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Fair-Housing Fascism

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In his recent book, Liberal Fascism, Jonah Goldberg argues that most of the liberal political agenda is fascistic, in the true meaning of the word. Fascism is a system based on the use of governmental directives to control private property. Whereas communists simply confiscate private property particularly what they call the means of production fascists let the owners keep title, but bring their property under increasing government domination through rules and regulations. Goldbergs indisputable argument is that the same thing is going on in the United States.

Liberals hate being called fascists because fascist is the epithet they often hurl at those who oppose their authoritarian ideas. Too bad. Lets be adults and call things by their proper names. Ever since the New Deal, much of U.S. law has been intended to take freedom away from property owners and, in pursuit of notions such as social justice, make them subject to numerous political and bureaucratic dictates. Goldberg is right. Its fascism.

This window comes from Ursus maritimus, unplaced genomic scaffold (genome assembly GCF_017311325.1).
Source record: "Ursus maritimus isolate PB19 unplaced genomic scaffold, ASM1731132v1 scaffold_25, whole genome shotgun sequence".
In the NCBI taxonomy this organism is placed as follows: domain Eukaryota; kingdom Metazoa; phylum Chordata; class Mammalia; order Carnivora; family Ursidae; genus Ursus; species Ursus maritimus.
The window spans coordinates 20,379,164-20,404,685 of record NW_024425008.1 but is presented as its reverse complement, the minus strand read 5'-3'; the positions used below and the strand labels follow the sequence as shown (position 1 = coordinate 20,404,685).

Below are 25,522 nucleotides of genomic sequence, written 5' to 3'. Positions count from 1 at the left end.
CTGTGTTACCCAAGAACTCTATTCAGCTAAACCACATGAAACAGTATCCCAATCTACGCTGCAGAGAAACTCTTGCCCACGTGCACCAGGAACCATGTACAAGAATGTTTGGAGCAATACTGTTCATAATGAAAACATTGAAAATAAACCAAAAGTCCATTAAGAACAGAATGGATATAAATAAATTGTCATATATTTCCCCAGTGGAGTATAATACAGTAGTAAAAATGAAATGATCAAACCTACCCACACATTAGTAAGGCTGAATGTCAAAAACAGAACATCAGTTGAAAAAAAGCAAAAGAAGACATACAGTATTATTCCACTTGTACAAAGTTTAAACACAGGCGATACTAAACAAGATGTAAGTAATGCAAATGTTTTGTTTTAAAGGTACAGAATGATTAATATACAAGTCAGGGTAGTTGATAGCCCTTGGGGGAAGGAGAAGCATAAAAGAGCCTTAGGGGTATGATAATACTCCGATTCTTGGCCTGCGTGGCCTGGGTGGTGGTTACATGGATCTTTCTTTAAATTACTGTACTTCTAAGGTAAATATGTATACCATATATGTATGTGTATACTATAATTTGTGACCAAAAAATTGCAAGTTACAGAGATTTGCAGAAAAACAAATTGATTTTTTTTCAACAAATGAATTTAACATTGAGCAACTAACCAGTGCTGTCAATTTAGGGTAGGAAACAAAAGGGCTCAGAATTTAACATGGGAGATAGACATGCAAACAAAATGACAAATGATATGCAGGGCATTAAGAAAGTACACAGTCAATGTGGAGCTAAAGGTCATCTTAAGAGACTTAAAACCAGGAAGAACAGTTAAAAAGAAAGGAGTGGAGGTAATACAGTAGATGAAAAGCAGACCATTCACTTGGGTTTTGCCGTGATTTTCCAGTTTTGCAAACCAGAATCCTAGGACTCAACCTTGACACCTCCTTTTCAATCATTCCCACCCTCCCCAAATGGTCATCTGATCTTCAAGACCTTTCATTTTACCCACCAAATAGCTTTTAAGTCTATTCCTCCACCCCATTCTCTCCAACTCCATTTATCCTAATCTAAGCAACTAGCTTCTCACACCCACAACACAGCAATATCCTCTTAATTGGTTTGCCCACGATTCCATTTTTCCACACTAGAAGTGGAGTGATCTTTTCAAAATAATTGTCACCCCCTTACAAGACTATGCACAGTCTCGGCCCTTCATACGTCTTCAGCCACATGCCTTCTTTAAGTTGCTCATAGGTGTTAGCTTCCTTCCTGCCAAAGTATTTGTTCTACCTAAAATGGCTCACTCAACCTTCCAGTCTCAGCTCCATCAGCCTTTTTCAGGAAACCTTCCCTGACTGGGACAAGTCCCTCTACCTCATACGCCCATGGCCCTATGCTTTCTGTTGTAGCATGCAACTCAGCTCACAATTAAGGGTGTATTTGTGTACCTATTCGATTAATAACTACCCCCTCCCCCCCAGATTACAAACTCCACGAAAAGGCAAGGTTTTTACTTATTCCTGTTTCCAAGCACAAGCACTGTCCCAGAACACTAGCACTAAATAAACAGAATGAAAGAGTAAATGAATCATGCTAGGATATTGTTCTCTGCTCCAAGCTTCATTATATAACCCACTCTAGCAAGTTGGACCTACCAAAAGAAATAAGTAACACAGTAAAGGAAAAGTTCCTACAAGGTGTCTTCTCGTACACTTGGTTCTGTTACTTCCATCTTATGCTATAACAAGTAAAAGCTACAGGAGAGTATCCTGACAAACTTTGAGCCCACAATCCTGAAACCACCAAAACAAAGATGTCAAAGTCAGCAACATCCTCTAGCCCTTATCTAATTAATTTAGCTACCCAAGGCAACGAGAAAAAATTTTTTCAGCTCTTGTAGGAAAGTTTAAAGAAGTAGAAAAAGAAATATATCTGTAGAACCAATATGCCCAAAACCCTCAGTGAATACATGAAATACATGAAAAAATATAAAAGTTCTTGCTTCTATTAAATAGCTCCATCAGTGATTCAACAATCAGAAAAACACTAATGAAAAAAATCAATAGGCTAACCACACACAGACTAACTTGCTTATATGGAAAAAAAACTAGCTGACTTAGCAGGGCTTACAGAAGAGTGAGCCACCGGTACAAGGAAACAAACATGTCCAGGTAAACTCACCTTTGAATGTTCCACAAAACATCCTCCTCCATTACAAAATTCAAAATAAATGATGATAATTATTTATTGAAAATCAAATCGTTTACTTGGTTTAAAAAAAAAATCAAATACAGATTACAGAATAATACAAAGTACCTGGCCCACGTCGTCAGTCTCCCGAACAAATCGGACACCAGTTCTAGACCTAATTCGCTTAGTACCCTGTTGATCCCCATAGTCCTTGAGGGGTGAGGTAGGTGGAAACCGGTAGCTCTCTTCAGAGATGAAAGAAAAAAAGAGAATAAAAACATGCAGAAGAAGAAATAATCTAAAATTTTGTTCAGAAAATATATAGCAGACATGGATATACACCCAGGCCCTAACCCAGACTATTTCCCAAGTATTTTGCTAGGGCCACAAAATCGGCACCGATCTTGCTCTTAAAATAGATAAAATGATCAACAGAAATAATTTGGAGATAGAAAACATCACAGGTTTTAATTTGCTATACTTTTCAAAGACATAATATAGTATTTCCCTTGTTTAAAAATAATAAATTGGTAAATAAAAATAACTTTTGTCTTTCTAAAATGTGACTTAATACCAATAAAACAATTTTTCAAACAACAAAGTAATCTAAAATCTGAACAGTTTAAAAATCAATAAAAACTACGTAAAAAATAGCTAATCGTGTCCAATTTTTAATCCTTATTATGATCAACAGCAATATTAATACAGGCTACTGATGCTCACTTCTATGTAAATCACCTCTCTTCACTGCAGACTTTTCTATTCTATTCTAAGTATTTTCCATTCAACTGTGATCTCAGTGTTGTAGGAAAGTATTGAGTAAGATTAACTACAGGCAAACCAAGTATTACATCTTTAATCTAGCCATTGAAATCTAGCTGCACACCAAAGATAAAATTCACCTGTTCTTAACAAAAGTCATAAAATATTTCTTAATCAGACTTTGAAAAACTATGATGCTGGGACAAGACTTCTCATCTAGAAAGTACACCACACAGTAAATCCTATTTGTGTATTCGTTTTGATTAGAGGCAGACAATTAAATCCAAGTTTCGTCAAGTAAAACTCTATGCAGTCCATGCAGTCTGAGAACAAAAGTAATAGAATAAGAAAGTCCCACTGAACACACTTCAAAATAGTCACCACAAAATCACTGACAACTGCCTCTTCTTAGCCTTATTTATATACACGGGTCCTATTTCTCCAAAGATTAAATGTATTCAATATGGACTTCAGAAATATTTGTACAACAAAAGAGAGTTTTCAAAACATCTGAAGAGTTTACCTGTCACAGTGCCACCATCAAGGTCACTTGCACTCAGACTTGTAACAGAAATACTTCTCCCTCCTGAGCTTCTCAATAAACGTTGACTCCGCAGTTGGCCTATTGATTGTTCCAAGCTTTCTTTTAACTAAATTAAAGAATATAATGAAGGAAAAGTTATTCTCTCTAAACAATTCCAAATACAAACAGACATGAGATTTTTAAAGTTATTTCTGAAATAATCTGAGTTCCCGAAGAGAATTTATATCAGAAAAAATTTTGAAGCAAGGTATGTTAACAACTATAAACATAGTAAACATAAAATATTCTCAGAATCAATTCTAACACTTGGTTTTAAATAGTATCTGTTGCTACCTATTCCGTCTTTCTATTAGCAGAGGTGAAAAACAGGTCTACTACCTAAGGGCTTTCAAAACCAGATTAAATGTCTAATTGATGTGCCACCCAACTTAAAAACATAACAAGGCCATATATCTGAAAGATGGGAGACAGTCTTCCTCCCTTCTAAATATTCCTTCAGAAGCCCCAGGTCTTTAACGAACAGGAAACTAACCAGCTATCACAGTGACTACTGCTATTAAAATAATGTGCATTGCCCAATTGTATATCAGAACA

One of the areas where this has occurred is in housing. Anyone who sells or rents housing has to obey a host of regulations, including so-called fair-housing statutes, which make it illegal to do anything that could be construed as discrimination. If a seller or lessor has any preferences with regard to buyers or tenants, he had better not act on them, or else face serious penalties.